22 August 2012
Civil society organisations have welcomed the appointment of a Commission of Inquiry into the allegations of police inefficiency in Khayelitsha.
The announcement was made earlier today by Premier Helen Zille. It comes after the organisations submitted a legal complaint to Zille’s office in November 2011, demanding the inquiry.
“The complaint alleged that there was systemic failure by the [South African Police Services] (SAPS) in Khayelitsha to prevent, combat and investigate crime, take statements, open cases and apprehend criminals, resulting in a breakdown in relations between the community and the police. The decision to appoint a commission of inquiry has been taken after a protracted period of communication between me and both the stakeholders and the SAPS, and after obtaining legal advice,” said Zille.
The Social Justice Coalition (SJC), Treatment Action Campaign (TAC), Equal Education (EE) and Ndifuna Ukwazi (NU) were some of the organisations that attended the press conference.
SJC’s senior researcher Joel Bregman said it was an important day for all organisations and the announcement was a step in the right direction.
“This is not to say that all the problems will now be fixed because we still need to establish what is wrong and how bad it is. But the appointment of an inquiry will give the Khayelitsha community a voice, it gives them a platform. All in all we are happy with this and the commissioners that have been appointed as well,” said Bregman.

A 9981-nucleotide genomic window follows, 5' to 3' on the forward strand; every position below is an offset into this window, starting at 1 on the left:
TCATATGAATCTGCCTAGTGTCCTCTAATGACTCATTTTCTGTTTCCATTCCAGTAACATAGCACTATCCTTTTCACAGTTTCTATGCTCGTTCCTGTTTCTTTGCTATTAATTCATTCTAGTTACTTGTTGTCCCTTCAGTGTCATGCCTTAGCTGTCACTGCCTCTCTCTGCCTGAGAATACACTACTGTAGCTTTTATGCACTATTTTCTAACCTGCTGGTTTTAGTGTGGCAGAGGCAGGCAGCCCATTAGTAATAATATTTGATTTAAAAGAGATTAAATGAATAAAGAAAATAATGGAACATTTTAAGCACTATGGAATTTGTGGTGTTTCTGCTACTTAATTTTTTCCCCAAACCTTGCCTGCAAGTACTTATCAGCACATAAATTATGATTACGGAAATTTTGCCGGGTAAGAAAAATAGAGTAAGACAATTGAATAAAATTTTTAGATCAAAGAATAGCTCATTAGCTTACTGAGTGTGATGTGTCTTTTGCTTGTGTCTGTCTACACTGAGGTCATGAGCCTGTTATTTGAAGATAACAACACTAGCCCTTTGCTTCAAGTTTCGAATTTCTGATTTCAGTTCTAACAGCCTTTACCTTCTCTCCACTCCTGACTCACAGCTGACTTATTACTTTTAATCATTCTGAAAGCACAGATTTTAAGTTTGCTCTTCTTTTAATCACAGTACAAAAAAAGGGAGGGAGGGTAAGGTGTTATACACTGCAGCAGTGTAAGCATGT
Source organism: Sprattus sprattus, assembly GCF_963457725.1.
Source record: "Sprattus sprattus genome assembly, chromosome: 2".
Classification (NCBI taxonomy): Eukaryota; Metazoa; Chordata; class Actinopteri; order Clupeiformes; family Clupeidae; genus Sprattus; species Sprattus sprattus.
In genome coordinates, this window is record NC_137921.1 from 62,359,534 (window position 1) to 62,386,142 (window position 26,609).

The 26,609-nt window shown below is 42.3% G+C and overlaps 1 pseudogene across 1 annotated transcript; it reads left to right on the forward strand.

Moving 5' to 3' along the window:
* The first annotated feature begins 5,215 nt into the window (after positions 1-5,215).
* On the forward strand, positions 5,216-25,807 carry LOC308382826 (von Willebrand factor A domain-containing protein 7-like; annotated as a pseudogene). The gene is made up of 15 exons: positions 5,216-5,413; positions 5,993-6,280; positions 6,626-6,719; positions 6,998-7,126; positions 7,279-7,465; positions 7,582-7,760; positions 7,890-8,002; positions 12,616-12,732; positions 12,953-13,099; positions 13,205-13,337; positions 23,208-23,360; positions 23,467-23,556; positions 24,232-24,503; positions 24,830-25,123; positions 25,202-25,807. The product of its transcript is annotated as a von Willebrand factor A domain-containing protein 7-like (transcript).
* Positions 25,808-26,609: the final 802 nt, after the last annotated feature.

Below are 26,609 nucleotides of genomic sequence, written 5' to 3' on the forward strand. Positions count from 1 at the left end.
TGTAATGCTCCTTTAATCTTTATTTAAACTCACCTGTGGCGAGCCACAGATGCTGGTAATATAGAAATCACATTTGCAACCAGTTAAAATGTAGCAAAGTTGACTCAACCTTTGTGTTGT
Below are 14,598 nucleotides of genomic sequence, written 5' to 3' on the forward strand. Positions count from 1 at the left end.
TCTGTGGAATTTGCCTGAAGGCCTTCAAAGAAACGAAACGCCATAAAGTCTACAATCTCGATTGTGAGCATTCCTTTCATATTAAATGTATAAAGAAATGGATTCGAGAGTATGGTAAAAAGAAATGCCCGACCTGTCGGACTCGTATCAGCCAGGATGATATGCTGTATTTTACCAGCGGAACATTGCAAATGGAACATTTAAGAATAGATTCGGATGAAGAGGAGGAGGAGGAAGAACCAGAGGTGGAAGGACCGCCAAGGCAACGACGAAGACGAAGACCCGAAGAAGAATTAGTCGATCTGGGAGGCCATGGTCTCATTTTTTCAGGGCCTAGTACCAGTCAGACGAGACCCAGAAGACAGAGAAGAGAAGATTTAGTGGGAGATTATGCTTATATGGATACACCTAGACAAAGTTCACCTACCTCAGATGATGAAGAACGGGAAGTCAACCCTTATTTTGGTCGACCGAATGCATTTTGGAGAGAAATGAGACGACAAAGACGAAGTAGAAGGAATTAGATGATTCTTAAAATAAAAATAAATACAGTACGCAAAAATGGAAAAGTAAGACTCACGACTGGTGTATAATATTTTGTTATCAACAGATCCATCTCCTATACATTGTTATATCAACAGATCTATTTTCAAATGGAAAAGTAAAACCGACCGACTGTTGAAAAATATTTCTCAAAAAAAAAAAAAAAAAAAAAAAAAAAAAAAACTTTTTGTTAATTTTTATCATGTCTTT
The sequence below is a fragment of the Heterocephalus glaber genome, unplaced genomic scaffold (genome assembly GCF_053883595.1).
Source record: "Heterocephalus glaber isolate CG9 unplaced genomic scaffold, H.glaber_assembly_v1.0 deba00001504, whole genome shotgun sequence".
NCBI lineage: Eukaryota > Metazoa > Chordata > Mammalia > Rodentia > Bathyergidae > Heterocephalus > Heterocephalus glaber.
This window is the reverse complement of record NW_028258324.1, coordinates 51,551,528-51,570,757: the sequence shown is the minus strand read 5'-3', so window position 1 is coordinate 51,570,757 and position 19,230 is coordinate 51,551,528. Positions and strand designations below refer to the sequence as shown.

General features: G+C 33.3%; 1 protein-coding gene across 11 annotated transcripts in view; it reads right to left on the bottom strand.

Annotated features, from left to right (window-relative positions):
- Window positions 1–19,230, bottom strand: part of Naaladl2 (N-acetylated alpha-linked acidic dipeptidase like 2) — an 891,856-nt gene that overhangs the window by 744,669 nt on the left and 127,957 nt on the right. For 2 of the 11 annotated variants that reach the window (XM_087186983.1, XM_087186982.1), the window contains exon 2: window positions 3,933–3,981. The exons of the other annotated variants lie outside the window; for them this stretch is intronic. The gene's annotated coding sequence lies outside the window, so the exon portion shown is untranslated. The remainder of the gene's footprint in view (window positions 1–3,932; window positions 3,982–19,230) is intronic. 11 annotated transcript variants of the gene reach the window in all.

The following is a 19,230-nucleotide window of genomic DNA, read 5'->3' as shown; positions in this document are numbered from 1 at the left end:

Former Constitutional Court Judge, Catherine O’Regan, and former NPA Head, Advocate Vusi Pikoli, were appointed as commissioners. Advocate Nazreen Bawa and Advocate Thembalihle Sidaki have been appointed to assist with evidence gathering. The secretary of the commission will be Amanda Dissel.
“The commission will be based here in Cape Town but I am not sure yet where the offices will be. The budget will depend on how long the commission sits but there is a R5 million allocation,” said Zille.
Precillar Moyo, an EE member said they were relieved by the announcement because the violence in Khayelitsha affected everyone including children who were scared to go to school because of gang violence.
NU’s Zackie Achmat said they welcomed the inquiry, as the struggle had been going on since 2003. “It is not the last six months; it has been two and half years we have been engaging with national government.” Achmat said they also wanted the co-operation of the National Prosecuting Authority and the national services. “We want all grievances to be treated with the same high priority, whether it is a person being mugged while walking to the toilet or a complaint about the fixing of roads. They should go hand in hand,” he said.
Zille said, “Once the commission is sitting, they can take any allegations. I have received complaints from other places not just Khayelitsha, I am not singling out any place. But we must understand that we cannot make allegations without detail. I need details to follow up on a matter.”
She continued, “It is clear to me that decisive action must be taken to address the numerous complaints, some of which now date back nine months, alleging police inefficiency and a breakdown in relations between the Khayelitsha community and SAPS. I have therefore decided to accede to the complainants’ request.”
Civil Society Organisations Press release.
The Premier’s media release on the appointment of the Commission of Inquiry into policing in Khayelitsha.